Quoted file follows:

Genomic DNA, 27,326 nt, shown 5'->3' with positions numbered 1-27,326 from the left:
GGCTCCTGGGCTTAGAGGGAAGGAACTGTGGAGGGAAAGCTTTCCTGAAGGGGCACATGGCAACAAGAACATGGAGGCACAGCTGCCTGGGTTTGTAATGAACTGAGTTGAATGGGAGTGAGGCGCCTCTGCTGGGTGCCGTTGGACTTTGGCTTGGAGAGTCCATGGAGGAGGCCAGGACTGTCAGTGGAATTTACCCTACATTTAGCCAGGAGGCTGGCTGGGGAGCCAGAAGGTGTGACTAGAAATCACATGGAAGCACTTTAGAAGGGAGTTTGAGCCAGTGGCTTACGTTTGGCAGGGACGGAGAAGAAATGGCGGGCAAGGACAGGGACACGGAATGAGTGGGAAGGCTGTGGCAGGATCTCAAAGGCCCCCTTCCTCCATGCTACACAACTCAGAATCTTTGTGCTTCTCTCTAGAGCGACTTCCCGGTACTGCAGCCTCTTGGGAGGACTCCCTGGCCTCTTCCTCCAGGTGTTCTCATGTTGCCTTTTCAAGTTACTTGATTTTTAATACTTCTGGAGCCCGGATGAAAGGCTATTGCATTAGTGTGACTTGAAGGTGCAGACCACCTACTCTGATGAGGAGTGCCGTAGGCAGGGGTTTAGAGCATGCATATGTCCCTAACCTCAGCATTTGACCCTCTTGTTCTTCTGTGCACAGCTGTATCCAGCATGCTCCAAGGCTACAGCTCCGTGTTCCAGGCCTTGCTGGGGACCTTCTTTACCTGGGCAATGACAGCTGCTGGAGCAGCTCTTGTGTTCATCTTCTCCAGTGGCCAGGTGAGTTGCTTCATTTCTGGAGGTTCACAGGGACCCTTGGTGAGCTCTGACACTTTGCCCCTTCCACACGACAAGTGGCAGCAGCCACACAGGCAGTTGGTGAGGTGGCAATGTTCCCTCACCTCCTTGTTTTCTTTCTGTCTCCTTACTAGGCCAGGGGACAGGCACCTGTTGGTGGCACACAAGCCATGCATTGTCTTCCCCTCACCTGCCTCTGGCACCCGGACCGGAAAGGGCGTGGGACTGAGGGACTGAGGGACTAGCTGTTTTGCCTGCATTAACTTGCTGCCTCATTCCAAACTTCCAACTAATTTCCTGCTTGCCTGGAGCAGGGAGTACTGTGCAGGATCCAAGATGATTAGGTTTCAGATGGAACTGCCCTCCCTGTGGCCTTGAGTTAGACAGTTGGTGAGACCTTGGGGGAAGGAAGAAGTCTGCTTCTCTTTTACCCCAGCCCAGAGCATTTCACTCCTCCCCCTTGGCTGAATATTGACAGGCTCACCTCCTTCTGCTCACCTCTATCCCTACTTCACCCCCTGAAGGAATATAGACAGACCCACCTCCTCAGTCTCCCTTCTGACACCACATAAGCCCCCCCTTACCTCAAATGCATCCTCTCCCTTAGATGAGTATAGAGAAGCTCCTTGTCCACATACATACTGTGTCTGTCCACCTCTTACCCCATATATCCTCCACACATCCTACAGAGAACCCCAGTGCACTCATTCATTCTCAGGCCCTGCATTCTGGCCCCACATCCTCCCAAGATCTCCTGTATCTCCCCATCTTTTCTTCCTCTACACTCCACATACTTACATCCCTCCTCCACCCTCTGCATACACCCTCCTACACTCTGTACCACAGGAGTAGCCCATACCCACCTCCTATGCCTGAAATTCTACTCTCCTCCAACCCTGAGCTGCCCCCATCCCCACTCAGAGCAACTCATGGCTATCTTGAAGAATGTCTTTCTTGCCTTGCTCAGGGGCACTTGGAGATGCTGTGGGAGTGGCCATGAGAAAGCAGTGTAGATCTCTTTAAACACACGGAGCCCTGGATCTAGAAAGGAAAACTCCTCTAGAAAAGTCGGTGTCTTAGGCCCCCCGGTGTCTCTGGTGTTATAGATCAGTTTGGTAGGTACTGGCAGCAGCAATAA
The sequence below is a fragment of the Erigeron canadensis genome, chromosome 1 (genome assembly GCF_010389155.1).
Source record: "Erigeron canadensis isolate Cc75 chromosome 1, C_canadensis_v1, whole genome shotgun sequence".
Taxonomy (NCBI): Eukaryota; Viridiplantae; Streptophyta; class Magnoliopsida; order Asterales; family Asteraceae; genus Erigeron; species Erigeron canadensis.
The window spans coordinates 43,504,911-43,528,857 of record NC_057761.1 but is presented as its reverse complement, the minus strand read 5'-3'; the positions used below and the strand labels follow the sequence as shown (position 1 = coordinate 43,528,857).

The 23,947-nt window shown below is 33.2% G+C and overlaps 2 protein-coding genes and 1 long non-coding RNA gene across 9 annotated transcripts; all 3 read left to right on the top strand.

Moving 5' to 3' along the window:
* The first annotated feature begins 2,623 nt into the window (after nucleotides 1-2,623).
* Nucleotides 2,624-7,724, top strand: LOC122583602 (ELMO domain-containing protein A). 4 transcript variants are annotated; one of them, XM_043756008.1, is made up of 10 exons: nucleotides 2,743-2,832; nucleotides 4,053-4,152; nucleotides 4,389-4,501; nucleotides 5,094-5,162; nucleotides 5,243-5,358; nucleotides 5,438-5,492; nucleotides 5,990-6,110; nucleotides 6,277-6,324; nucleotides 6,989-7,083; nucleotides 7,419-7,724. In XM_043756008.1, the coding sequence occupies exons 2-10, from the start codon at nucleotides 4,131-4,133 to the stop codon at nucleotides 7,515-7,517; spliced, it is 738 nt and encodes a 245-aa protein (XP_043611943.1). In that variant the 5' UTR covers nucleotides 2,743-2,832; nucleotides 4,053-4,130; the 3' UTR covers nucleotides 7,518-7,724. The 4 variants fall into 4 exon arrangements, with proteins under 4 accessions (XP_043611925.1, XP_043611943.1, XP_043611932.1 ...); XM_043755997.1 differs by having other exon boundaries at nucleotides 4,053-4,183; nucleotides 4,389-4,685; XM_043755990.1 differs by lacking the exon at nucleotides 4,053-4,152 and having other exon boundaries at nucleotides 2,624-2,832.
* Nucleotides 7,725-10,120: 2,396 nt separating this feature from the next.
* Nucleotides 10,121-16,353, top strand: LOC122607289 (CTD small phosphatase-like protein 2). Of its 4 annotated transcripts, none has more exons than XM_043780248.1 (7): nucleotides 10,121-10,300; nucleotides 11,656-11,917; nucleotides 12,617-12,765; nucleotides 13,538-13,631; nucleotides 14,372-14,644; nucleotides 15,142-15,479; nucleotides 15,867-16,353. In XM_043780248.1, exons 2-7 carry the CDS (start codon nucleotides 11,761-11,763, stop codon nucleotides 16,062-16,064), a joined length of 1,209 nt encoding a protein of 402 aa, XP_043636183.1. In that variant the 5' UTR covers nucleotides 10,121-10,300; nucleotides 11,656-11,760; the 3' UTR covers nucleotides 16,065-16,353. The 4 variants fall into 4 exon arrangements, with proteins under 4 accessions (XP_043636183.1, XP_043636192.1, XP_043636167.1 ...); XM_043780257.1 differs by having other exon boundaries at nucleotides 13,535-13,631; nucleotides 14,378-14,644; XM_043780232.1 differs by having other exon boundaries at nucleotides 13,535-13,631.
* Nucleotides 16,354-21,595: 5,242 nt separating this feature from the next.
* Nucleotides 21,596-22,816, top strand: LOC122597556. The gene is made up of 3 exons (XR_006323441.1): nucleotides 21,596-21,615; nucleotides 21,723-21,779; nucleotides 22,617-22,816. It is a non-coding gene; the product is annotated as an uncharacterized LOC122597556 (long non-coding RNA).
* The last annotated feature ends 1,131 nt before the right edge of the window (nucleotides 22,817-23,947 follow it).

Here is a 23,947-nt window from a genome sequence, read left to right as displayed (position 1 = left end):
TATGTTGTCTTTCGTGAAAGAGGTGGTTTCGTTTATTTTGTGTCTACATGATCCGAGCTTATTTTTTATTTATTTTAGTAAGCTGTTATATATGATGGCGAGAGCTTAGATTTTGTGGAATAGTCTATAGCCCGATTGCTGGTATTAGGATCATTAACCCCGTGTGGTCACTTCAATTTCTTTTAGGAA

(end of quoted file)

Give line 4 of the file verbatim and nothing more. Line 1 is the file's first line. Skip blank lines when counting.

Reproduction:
Source record: "Erigeron canadensis isolate Cc75 chromosome 1, C_canadensis_v1, whole genome shotgun sequence".